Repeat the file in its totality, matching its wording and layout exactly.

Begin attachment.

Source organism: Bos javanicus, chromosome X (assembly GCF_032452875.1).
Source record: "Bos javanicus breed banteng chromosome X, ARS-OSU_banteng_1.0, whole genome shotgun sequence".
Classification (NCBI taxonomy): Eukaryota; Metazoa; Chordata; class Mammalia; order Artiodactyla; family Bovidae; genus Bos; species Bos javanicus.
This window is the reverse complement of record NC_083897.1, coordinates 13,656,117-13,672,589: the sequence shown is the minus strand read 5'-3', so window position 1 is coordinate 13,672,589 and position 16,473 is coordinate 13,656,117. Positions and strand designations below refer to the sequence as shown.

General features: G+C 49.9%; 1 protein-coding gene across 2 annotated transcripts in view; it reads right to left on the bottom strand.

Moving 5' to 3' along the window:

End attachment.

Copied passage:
Source organism: Bos javanicus, chromosome X (assembly GCF_032452875.1).
Source record: "Bos javanicus breed banteng chromosome X, ARS-OSU_banteng_1.0, whole genome shotgun sequence".
Classification (NCBI taxonomy): Eukaryota; Metazoa; Chordata; class Mammalia; order Artiodactyla; family Bovidae; genus Bos; species Bos javanicus.
This window is the reverse complement of record NC_083897.1, coordinates 13,656,117-13,672,589: the sequence shown is the minus strand read 5'-3', so window position 1 is coordinate 13,672,589 and position 16,473 is coordinate 13,656,117. Positions and strand designations below refer to the sequence as shown.

General features: G+C 49.9%; 1 protein-coding gene across 2 annotated transcripts in view; it reads right to left on the bottom strand.

Moving 5' to 3' along the window: